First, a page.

Russia ponders population decline on World Health Day

World Health Day is marked around the globe on Saturday and this year's theme is International Health Security. In Russia, one of the main concerns is the country's declining population.

Governments and businesses around the world are being urged to invest in healthcare in order to build a safer future.

Russia has experienced unusually high death rates from non-natural causes and an increase in mortality that is unprecedented for an industrialised nation at peace.

At the same time, the fertility rate has declined to among the world's lowest: deaths have exceeded births since 1992. And the population declined by three million between 1992 and 2000.

Many say the greatest cause is the decline in births. At the end of the 19th century Russian women bore on average about 7 children, while today that average had dropped to 2.1.

One way women are being encouraged to have children is the through financial incentives. This is part of President Vladimir Putin's National project. However, some say the measure is not enough.

'When our authorities suppose that through Maternal capital or other similar incentives they are going to solve the demographic crisis, they will certainly help solve it to a certain extent, but to solve it entirely, under the current conditions, only through Maternal capital, is impossible,' Stepan Sulakhshin, the Director Centre of Problematic Analysis, stated. 

Mortality rates increased in the 90s and life expectancy declined during a time of economic and social crisis.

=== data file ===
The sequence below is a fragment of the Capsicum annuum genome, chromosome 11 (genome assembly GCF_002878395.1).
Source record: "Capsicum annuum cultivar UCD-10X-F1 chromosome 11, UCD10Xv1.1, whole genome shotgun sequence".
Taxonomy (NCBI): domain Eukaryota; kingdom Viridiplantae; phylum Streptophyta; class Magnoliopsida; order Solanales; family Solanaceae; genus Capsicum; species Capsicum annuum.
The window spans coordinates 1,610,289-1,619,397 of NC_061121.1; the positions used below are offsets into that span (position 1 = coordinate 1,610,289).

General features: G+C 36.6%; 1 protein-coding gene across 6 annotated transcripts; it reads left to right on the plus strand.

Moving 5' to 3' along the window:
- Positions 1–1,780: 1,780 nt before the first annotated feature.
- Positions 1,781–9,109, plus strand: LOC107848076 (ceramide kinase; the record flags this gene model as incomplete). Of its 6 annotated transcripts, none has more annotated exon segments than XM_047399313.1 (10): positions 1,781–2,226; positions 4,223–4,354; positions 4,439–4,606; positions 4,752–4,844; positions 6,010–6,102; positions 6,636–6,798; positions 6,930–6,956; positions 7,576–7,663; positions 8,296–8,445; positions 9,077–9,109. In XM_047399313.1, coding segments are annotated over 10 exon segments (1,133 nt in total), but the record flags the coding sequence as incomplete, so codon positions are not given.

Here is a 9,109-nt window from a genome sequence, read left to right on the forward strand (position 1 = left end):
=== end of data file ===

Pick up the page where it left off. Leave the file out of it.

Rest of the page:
By June 2005, there were nearly 17 deaths per 1,000 people – a mortality rate found only in African countries suffering from the HIV AIDS epidemic.

Deaths due to violence, injuries, and other unnatural causes have contributed heavily to statistics, specifically to male mortality which has added to fewer births.

Many of these deaths are alcohol related and through the past two decades trends in Russian male mortality and alcohol consumption have paralleled each other. Smoking, pollution, and lifestyles are also important. Nevertheless, all of these factors contribute to one main killer- heart disease.

It kills 1.3 MLN people annually in Russia and about 23 MLN suffer from cardiovascular problems, placing Russia second in the world in this respect after Ukraine.

But there seems to be some hope, especially for future generations.

For instance, Bakulev Centre of Cardiovascular Surgery in Moscow is the largest in the world. It performs 4,500 open-heart surgeries here annually and half of them – on the smallest of children.

'We did more than 1,300 cases last year for babies under 1 year old. So, this is our main effort make the situation better,' Leo Bakeria, the Head Surgeon of the Centre, said.

Even though it is still predicted the population will continue to decline, along with the government's National Project and Russia's economic growth, there is some hope that healthcare, lifestyles, and statistics will improve.